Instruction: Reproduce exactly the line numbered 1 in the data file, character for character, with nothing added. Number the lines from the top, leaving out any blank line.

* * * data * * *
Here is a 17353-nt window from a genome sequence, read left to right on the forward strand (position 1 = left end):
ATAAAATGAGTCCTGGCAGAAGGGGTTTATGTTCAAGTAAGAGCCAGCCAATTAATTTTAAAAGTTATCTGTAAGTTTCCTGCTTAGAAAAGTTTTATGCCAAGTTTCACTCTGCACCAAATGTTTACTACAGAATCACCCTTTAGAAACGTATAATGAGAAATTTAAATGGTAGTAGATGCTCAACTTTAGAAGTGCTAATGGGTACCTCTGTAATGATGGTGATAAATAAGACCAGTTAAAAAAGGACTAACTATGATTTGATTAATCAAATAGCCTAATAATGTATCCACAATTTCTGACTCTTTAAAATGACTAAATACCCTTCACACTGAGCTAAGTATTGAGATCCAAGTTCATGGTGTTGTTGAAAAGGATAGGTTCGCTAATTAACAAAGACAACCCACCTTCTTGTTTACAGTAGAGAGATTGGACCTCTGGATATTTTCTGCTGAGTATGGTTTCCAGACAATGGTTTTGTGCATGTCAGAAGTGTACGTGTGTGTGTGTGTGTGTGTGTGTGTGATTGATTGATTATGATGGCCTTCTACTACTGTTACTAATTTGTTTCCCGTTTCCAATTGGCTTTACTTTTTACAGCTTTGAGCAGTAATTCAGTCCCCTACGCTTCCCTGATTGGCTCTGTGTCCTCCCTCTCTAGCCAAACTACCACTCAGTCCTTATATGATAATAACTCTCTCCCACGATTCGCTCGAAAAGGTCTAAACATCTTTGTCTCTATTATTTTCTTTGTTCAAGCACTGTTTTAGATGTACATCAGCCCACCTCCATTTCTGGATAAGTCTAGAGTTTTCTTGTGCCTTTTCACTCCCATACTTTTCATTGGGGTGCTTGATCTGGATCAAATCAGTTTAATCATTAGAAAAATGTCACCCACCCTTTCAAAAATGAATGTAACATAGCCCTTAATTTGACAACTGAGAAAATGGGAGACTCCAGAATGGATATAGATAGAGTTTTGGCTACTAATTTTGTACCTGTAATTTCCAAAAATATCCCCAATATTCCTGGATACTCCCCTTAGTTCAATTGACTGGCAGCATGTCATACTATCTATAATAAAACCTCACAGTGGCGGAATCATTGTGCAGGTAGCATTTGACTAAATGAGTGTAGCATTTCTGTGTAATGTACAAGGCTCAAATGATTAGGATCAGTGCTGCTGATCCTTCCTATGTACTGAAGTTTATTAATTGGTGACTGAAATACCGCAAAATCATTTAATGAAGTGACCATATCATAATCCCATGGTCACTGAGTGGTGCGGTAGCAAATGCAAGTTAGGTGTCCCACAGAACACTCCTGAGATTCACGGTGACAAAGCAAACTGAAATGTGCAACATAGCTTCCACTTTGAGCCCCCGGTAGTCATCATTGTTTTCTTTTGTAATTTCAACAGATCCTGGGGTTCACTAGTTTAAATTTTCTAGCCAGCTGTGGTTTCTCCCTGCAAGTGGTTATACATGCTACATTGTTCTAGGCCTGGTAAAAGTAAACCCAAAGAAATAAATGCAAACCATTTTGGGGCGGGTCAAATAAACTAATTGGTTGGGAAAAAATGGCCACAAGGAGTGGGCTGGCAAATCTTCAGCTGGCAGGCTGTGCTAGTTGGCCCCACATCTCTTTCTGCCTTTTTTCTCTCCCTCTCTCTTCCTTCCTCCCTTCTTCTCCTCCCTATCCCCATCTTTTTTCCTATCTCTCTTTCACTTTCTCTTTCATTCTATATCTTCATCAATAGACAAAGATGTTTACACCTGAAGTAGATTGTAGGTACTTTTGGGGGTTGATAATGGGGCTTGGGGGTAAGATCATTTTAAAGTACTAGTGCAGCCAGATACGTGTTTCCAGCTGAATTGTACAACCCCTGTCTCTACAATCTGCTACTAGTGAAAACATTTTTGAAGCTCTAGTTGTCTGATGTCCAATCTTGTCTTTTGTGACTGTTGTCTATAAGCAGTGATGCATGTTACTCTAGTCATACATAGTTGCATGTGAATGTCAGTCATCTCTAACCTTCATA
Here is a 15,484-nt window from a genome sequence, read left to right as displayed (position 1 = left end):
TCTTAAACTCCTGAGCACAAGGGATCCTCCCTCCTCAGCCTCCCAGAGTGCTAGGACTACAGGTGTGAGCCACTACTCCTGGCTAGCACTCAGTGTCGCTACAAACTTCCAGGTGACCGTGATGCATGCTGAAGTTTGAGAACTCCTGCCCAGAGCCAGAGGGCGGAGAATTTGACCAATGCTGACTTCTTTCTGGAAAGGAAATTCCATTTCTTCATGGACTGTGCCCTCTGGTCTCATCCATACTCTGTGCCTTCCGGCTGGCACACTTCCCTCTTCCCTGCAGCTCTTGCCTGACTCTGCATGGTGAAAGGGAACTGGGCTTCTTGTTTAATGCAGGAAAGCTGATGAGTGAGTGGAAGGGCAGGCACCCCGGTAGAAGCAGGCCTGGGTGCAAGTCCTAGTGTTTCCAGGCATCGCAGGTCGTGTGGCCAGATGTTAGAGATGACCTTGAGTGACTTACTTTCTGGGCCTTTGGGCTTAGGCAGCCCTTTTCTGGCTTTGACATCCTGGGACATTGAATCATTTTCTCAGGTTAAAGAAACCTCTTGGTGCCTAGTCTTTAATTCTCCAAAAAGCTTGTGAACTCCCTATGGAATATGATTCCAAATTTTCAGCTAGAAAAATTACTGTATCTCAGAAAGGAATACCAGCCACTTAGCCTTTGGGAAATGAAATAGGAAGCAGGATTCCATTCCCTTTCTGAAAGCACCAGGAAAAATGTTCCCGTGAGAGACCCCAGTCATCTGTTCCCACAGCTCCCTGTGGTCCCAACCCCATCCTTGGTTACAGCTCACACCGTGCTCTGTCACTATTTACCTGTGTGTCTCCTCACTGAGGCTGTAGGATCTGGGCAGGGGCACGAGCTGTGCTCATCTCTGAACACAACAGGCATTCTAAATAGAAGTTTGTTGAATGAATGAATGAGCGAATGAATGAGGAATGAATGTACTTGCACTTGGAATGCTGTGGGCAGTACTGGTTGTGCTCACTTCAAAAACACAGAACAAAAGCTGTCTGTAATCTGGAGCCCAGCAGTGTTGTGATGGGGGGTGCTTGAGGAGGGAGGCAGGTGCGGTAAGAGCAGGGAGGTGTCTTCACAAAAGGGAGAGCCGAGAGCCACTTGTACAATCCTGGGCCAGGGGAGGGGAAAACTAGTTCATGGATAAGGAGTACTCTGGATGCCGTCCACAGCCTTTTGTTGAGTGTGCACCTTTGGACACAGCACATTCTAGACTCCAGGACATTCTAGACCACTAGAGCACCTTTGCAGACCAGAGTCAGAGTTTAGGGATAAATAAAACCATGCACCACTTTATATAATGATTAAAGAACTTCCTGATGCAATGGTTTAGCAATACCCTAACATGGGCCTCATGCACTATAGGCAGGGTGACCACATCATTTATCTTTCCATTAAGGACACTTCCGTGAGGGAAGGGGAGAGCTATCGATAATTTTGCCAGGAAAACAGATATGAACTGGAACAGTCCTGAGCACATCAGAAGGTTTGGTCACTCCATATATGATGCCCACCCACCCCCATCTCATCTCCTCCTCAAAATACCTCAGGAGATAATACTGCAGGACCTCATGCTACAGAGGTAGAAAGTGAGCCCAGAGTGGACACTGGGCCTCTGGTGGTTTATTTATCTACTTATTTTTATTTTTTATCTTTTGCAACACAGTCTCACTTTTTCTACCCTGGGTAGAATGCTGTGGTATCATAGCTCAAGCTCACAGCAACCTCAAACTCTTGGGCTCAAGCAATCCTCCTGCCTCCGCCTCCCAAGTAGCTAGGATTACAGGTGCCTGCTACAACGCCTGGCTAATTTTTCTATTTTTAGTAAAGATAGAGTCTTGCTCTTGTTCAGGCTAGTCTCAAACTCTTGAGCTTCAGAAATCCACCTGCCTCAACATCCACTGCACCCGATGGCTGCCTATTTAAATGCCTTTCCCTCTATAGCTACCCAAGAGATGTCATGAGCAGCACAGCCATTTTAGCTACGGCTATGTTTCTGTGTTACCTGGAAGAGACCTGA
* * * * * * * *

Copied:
Here is a 17353-nt window from a genome sequence, read left to right on the forward strand (position 1 = left end):